When I was pregnant for the first time, I thought I was as prepared as possible for the newborn days. Being the type-A, ambitious woman that I am, I read every available book, took all of the classes the hospital offered and spent hours googling, reading online blogs, and scrolling social media for every newborn topic under the sun.
I was a sponge in the sea of online content with a burning desire to learn everything. But just six weeks in, I found myself overwhelmed at the thought of returning to work. I knew I wasn’t getting enough sleep, so I turned to sleep training.
I blindly followed everything the sleep training experts told me to do. I fed when they told me to, I let him cry when they told me to, and I did not dare deviate from the schedule. I was stressed, irritable and angry, as nothing worked.
The precious, fleeting newborn days were a full-blown nightmare.
It was an impromptu feeding, which unexpectedly soothed my baby, that brought me back to reality. It felt like I had been hit in the gut with the revelation that I was allowing someone else to decide what was best for my baby—when they didn’t know anything about my baby.
This was the catalyst on my journey to becoming an expert on MY baby and founding my online lactation consulting company, Baby Settler.
Over the last few years, I have been on a mission to empower mamas with the knowledge and resources they need to rock, and most importantly, enjoy, the newborn stage. And it starts with one simple truth: feeding impacts sleep and sleep impacts feeding. Once you understand this connection, Babies are simple.
To really maximize those precious newborn days, you want to understand this relationship before baby comes home.
3 steps to help you and your baby sleep better
Here are three foundational steps, backed by evidence-based research, to help build confidence to navigate feeding, establish a routine and get uninterrupted sleep at night:
1. Learn how to get efficient, effective feeds to get more sleep
Your baby will feed most efficiently and effectively when you’re feeding on demand. This means they will feed easier, require less stimulation to stay awake, and transfer more breast milk. You should be looking for signs of hunger in your baby. Early feeding cues include when your baby brings their hands to their mouth, transitions from sleeping to waking, turns their head from side to side, sticks out tongue, smacks lips, clenches hands into a fist, or becomes restless. Feeding “on cue” will lead to fuller feeds and better sleep.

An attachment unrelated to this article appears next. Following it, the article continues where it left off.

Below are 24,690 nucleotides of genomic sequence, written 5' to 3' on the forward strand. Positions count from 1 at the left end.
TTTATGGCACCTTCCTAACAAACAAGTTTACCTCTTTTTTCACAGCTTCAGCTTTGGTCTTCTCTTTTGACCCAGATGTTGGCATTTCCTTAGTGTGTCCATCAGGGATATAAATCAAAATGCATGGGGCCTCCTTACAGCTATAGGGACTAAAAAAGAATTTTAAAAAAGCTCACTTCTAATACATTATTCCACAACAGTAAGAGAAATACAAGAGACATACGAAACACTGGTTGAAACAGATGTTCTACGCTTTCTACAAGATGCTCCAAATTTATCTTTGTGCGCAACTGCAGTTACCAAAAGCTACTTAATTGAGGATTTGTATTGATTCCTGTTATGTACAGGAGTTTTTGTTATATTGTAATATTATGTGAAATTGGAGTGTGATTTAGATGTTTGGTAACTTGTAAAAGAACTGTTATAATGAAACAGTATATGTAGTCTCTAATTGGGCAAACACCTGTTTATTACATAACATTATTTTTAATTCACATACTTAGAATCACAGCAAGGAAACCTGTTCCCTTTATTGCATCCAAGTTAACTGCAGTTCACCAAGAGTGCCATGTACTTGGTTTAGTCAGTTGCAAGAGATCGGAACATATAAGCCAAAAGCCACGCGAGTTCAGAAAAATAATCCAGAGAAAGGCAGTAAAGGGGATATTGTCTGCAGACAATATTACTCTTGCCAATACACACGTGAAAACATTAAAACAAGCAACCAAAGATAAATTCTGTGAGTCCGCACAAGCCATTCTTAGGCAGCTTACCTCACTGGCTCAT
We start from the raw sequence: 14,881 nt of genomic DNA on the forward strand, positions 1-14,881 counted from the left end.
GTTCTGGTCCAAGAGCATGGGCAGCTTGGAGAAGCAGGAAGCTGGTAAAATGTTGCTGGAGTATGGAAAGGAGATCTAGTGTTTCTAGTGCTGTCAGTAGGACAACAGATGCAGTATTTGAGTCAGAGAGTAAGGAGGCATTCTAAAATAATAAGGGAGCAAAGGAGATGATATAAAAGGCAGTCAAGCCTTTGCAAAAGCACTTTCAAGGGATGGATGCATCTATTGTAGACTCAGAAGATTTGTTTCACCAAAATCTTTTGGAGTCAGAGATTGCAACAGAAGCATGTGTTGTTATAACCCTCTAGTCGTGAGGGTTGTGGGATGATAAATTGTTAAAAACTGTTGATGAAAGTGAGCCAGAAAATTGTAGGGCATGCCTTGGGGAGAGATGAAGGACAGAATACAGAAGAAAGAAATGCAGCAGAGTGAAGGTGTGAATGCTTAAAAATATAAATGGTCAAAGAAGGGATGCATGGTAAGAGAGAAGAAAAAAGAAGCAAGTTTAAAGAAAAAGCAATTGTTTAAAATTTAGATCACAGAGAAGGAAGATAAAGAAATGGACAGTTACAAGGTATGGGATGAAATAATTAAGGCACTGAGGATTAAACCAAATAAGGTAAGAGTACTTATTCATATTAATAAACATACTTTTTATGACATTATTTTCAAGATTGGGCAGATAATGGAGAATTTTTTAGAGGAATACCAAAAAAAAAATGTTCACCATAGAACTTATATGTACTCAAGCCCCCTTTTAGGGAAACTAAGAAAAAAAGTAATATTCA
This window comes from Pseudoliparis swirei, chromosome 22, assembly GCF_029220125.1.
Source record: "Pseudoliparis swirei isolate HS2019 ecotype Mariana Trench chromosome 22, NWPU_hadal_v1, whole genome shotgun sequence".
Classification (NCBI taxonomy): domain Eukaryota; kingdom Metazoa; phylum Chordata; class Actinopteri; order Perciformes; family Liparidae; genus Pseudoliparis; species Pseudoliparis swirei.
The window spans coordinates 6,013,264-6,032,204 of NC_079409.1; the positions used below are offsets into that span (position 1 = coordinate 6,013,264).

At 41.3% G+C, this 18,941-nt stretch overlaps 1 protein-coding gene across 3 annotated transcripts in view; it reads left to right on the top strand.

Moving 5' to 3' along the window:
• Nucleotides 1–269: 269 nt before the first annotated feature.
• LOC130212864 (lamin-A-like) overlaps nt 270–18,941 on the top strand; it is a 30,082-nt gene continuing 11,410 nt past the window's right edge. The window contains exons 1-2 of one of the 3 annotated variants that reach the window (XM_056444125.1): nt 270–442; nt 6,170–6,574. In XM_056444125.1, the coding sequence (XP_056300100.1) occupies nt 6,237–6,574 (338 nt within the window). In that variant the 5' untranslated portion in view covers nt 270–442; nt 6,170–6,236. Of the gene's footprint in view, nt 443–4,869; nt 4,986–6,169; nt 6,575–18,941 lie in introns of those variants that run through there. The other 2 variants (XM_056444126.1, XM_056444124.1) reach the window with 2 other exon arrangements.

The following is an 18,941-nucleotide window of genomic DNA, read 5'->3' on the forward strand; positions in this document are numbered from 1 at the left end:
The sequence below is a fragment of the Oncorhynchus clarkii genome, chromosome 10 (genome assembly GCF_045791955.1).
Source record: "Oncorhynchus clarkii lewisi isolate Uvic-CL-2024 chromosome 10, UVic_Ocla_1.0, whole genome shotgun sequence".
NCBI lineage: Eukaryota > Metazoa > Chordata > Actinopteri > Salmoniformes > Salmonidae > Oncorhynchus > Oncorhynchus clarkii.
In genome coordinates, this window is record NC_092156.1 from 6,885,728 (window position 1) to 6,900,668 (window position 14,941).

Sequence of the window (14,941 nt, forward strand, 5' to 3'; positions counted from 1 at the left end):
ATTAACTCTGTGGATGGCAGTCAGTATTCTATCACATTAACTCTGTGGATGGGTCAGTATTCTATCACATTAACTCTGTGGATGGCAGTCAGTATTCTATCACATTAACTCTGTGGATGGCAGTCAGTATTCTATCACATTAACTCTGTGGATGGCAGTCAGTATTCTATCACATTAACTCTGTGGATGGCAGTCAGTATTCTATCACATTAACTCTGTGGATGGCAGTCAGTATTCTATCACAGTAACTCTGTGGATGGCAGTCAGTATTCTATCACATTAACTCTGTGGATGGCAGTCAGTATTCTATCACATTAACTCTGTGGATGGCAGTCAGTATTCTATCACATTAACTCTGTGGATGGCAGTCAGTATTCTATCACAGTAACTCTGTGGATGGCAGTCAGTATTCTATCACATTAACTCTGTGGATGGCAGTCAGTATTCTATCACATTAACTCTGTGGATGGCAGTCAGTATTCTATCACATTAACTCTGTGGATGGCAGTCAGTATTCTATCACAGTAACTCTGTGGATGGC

2. Gain control of your baby’s wake time to prevent fussiness
Overstimulated babies are fussy and unsettled. A baby’s feed, wake, sleep cycle can easily go off course when overstimulated. You can avoid overstimulation by learning your baby’s sleepy cues so you know when the wake window should end.
If you’re following the cues of a newborn (the first 28 days), you’ll find that they’re unlikely to stay awake for more than 30 minutes at a time. In the first six weeks of life, the goal of the wake window is to get full feedings and to keep your baby’s world small. Very small. This may be one of the most important things to remember. Understanding this concept will help you keep your baby from becoming overstimulated.
3. Implement effective strategies to get your baby to naturally sleep through the night
There isn’t a magical trick out there. The truth is, every baby is unique. I have good news though: the key to helping your little one extend nighttime sleep is understanding the why behind all the information, suggestions, quick tricks, and tips that are so readily available.
This takes a little time and effort. It looks less like sticking to a schedule and more like taking the time to be properly informed about infant sleep cycles and realistic expectations about naturally extending sleep time. It means implementing the right steps to build a good foundation for sleep, based on your understanding of the research. This approach will help you both get that restorative sleep you crave!
Here are some proven ways to help meet your baby’s needs
Feed on cue (whether breast or bottle)
Hit “reset” when your baby gets overstimulated
Follow a routine (not a schedule)
Limit your baby’s wake windows
Properly soothe your baby
These steps allowed me to embrace the newborn stage and set realistic expectations with my last three pregnancies. Now, four babies later, I can honestly say that those precious newborn days were some of the best of my life.
My hope for every new mama or mama-to-be is that you too will look back on these days with that same fondness, because, yes: You can have a baby that breastfeeds and sleeps through the night.